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Domestic violence in lockdown and COVID-19

Living at home with a violent or controlling spouse or partner is difficult most of the time, but what happens when you are stuck in isolation with them?

The prime minister’s ‘stay at home’ message has been a challenge for many. People have been coping with isolation from their loved ones, or juggling home-schooling with working from home. However, adding an abusive or controlling partner into this scenario can only make matters worse for those subjected to the abuse.

So much so that domestic abuse charity Refuge said calls to the National Domestic Abuse Helpline saw an average 25% increase in the first two weeks of lockdown, rising to 49% after three weeks. And worryingly too, the number of people going to the national domestic abuse website rose by 150%.

Where the person being abused would formerly have had an ‘out’ by being able to go to work or see their friends and family, these visits have inevitably been curtailed by now-extended lockdown rules.

Your options

There is no excuse for domestic abuse.

First and foremost, you should always call 999 in an emergency, or if you or any children are in immediate danger.

In Scotland we are now allowed to leave the home for exercise more than once a day, so if you need to you can use that time to make contact with loved ones or the police if you fear for your safety.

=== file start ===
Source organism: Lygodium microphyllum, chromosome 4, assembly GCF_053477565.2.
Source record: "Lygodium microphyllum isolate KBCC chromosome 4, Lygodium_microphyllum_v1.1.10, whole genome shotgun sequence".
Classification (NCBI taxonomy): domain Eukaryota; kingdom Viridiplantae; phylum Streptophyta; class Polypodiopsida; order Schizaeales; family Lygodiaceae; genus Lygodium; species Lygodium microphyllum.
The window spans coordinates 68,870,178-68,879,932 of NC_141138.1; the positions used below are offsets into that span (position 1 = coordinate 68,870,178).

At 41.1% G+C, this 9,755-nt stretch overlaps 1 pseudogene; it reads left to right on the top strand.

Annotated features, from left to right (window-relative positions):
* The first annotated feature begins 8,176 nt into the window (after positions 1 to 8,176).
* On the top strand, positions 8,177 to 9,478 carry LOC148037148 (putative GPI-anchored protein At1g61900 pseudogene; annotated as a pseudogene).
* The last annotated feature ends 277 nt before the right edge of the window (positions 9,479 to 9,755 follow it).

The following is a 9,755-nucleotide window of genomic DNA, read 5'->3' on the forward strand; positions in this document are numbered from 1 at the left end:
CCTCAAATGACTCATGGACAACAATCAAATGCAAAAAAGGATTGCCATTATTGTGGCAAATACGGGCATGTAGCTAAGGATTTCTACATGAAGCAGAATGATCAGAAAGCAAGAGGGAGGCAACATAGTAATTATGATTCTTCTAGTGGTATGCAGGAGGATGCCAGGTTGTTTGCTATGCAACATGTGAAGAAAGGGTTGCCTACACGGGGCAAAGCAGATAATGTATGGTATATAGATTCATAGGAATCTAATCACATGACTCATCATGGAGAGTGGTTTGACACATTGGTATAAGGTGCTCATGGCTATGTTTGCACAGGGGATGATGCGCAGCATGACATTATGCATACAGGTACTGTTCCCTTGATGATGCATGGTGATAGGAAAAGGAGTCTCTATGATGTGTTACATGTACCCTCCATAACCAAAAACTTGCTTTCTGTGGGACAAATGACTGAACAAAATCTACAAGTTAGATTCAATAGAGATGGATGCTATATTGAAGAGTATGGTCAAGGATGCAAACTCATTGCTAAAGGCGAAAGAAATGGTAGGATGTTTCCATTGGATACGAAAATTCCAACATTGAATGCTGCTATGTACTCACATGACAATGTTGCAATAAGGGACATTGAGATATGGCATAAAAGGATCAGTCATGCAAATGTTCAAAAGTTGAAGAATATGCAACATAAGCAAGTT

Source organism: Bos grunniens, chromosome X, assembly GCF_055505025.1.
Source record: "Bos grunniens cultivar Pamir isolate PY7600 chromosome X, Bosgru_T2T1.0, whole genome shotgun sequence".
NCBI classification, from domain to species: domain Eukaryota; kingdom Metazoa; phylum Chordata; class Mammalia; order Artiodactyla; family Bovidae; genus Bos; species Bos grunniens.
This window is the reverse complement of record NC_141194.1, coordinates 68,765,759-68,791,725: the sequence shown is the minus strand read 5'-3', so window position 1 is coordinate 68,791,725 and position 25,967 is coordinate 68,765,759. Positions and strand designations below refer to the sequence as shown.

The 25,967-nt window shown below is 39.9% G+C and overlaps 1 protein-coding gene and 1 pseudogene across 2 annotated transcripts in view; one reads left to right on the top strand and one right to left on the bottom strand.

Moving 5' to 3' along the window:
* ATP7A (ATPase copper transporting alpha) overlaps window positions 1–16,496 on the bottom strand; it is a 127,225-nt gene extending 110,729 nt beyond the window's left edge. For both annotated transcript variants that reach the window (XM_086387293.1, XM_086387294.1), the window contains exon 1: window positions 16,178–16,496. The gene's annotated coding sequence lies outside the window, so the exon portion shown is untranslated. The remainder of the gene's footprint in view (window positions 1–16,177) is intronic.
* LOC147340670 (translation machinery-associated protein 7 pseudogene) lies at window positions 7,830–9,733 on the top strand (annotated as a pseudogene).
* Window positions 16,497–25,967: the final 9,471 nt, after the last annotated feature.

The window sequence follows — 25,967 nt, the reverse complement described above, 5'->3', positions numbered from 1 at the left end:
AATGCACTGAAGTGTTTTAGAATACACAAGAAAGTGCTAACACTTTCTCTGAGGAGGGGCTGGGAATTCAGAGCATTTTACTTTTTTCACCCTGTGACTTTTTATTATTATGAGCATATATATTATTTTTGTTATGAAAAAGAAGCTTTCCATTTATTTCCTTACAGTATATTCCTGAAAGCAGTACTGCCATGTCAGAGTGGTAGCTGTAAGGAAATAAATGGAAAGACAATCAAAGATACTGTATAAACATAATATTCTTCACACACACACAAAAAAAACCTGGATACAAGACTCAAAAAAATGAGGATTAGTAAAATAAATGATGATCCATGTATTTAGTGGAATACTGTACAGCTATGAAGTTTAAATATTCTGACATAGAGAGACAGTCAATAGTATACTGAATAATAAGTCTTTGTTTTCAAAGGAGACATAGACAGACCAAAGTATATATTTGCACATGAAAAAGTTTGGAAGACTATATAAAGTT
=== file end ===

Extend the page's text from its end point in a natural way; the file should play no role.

You can also use the time out of your house to contact a solicitor to find out about your legal rights and options, including giving advice on removing the abusing partner from the home.

In Scotland, you can speak to your solicitor about an exclusion order, which is an order of the court preventing your spouse from entering the family home. You can also ask for advice on a domestic abuse interdict and having a power of arrest attached to that, which would mean your spouse or partner would be arrested if they breached the terms of the interdict.

An exclusion order or interdict with power of arrest would be an interim measure and would, for example, be used pending a divorce case being considered. The sheriff officer would serve papers and the police should be able to assist with the removal of the abuser.

Having these orders would presumably give some hope that the home could be a safe place for the foreseeable future and the courts in Scotland are allowing urgent orders to be granted, despite court business being ‘on-hold’ meantime.

For many abused people out there, telephone is not always the best method of communication and so our family law team can arrange your initial appointment by email and then adopt a method of communication most suited to your needs.

It is a criminal offence to abuse a partner or spouse. This covers not just physical abuse but also psychological and emotional treatment and coercive and controlling behaviour. If you think you are suffering from any of these behaviours at the hands of your spouse or partner, you should contact the police immediately.

Emma Somerville

Emma has a wealth of experience of appearing regularly in the sheriff court in both criminal, child and family cases. She assists clients, both in and out of court, with a wide range of other family matters, including separation; child residence and contact; cohabitation agreements; adoption; and divorce.

Posted, 11 May 2020 by Emma Somerville
Categories: Coronavirus | Coronavirus and family law | Family law | Insights | Private client